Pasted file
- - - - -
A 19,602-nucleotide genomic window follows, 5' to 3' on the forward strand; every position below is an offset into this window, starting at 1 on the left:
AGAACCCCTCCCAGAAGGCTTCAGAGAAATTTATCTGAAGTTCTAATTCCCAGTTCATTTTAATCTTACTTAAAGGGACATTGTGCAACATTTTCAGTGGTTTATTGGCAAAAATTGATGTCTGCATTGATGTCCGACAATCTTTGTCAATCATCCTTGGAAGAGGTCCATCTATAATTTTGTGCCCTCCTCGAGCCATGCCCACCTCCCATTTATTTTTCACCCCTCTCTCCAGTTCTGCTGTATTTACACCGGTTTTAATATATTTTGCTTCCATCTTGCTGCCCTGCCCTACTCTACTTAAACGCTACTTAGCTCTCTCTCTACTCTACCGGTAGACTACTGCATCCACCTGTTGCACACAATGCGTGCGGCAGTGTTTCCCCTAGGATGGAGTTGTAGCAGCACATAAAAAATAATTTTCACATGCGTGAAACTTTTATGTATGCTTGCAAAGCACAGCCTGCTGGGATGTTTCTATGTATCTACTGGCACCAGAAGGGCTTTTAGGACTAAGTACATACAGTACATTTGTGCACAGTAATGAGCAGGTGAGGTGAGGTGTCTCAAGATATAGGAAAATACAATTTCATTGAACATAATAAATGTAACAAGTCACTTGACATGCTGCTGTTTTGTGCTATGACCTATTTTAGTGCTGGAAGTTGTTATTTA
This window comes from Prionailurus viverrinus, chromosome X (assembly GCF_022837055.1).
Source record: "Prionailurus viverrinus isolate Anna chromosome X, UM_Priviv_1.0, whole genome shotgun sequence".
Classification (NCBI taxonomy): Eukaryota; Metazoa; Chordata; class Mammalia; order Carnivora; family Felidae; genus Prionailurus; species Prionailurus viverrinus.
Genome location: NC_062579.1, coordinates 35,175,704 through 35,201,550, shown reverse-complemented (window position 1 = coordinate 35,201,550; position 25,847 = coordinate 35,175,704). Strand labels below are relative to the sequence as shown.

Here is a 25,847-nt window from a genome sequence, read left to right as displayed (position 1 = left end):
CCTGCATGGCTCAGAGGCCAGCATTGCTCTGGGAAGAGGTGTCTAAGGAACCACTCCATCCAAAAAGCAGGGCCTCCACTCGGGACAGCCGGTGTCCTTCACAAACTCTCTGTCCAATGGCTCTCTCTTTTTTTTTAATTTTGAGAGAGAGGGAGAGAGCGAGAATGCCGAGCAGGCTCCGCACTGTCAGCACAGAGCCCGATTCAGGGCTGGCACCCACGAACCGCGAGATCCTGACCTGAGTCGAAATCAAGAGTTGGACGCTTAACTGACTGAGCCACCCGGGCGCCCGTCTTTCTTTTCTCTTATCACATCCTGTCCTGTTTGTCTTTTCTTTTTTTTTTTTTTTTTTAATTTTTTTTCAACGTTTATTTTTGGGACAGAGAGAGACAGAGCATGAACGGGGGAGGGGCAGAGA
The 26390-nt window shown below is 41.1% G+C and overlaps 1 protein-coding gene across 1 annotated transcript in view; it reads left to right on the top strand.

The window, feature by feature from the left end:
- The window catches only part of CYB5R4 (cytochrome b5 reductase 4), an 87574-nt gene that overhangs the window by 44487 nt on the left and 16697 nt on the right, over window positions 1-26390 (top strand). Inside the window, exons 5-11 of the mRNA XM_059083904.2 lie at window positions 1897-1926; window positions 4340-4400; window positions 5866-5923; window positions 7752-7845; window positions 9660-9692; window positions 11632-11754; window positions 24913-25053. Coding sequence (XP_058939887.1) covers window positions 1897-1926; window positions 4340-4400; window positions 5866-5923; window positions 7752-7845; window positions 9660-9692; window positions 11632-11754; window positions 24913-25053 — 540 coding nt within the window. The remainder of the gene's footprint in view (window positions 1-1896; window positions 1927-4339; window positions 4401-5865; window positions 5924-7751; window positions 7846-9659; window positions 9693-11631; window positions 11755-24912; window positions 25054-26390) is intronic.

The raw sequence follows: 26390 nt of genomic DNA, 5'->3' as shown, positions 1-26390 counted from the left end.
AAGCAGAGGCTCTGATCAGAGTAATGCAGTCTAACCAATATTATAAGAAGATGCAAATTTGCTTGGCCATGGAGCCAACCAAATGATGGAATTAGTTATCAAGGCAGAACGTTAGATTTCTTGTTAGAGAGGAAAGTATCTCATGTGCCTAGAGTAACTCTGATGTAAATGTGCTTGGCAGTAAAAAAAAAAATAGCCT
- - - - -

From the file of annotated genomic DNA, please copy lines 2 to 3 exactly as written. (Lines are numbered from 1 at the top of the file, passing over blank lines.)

AGAACCCCTCCCAGAAGGCTTCAGAGAAATTTATCTGAAGTTCTAATTCCCAGTTCATTTTAATCTTACTTAAAGGGACATTGTGCAACATTTTCAGTGGTTTATTGGCAAAAATTGATGTCTGCATTGATGTCCGACAATCTTTGTCAATCATCCTTGGAAGAGGTCCATCTATAATTTTGTGCCCTCCTCGAGCCATGCCCACCTCCCATTTATTTTTCACCCCTCTCTCCAGTTCTGCTGTATTTACACCGGTTTTAATATATTTTGCTTCCATCTTGCTGCCCTGCCCTACTCTACTTAAACGCTACTTAGCTCTCTCTCTACTCTACCGGTAGACTACTGCATCCACCTGTTGCACACAATGCGTGCGGCAGTGTTTCCCCTAGGATGGAGTTGTAGCAGCACATAAAAAATAATTTTCACATGCGTGAAACTTTTATGTATGCTTGCAAAGCACAGCCTGCTGGGATGTTTCTATGTATCTACTGGCACCAGAAGGGCTTTTAGGACTAAGTACATACAGTACATTTGTGCACAGTAATGAGCAGGTGAGGTGAGGTGTCTCAAGATATAGGAAAATACAATTTCATTGAACATAATAAATGTAACAAGTCACTTGACATGCTGCTGTTTTGTGCTATGACCTATTTTAGTGCTGGAAGTTGTTATTTA
This window comes from Prionailurus viverrinus, chromosome X (assembly GCF_022837055.1).